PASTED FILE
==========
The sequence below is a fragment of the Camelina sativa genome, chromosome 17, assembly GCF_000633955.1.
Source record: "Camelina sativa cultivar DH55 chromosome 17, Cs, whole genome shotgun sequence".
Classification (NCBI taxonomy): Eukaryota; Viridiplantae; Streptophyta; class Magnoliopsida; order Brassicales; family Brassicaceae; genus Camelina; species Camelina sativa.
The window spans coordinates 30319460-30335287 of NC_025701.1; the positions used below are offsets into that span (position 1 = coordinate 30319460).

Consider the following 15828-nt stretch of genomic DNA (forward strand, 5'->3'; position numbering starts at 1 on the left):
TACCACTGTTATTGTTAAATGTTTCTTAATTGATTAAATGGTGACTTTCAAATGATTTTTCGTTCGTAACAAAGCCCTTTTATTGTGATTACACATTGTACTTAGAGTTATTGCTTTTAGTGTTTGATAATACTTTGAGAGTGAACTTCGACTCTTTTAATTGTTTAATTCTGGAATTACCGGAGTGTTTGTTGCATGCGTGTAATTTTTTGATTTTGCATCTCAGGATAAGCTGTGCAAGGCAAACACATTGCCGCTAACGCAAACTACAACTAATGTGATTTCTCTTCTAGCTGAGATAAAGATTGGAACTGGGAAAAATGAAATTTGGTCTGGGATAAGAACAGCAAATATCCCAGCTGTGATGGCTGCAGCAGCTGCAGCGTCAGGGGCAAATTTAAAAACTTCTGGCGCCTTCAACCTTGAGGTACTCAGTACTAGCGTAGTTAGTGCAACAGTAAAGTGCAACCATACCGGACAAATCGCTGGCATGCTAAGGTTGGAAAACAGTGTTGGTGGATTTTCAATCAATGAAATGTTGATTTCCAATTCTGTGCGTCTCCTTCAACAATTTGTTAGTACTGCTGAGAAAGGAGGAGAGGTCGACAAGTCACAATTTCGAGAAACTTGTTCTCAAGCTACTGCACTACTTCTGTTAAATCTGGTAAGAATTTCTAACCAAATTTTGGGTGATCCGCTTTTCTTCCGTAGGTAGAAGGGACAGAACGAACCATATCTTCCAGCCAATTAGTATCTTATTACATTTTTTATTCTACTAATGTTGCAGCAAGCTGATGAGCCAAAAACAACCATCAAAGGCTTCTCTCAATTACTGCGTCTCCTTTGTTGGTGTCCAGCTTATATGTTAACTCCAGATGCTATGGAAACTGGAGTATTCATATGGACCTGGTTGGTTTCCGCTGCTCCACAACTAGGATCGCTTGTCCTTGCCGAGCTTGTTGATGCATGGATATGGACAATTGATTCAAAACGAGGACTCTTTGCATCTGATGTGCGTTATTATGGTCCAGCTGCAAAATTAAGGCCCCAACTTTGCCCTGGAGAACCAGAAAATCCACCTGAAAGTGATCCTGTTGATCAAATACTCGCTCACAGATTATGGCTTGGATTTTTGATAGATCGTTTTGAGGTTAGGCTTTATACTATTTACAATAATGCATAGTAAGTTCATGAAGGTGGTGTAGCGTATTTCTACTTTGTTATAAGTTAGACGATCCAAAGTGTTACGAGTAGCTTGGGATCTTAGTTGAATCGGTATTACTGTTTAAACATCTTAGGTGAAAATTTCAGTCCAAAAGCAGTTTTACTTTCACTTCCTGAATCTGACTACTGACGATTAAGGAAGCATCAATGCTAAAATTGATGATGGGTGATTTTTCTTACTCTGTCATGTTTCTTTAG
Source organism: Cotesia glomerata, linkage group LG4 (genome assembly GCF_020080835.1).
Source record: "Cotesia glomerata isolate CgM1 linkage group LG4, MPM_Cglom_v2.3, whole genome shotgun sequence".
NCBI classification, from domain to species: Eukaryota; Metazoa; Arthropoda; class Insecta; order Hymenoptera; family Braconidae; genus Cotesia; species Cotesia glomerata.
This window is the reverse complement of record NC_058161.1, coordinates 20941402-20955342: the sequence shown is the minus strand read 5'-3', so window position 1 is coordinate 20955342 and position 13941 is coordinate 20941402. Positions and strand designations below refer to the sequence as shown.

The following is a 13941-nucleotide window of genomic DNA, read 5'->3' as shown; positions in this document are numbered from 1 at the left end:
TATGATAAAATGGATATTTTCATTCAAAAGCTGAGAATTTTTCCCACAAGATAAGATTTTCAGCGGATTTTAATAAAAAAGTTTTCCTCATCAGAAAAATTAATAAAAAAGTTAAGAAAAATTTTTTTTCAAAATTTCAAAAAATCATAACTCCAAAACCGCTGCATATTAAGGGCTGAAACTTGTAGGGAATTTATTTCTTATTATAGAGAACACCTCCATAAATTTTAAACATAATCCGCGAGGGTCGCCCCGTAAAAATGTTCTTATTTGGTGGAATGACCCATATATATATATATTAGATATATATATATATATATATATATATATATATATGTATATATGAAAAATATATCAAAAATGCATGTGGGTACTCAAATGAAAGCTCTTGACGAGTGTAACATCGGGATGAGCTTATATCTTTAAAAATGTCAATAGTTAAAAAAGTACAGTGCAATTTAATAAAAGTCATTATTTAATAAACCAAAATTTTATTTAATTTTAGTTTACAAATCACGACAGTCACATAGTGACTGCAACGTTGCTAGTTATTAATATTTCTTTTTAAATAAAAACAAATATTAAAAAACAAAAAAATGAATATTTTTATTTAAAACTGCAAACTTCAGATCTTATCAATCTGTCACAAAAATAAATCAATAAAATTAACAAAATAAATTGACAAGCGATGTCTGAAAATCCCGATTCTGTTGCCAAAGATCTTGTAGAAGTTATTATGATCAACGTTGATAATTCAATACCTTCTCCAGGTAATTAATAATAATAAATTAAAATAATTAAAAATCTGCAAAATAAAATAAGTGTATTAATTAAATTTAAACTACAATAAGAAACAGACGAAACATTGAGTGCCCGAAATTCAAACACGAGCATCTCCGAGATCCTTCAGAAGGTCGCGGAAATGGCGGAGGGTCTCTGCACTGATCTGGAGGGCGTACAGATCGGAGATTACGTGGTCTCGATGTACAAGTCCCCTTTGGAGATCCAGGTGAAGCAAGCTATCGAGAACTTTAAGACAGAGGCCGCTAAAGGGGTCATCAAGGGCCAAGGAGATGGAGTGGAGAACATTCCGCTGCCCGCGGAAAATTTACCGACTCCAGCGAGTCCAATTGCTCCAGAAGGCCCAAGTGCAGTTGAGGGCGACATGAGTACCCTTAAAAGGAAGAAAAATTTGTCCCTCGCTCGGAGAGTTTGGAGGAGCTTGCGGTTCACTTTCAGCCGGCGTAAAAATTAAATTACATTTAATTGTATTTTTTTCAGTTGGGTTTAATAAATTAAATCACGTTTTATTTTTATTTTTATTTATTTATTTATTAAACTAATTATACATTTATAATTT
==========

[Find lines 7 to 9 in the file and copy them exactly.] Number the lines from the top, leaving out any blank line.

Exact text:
Source organism: Cotesia glomerata, linkage group LG4 (genome assembly GCF_020080835.1).
Source record: "Cotesia glomerata isolate CgM1 linkage group LG4, MPM_Cglom_v2.3, whole genome shotgun sequence".
NCBI classification, from domain to species: Eukaryota; Metazoa; Arthropoda; class Insecta; order Hymenoptera; family Braconidae; genus Cotesia; species Cotesia glomerata.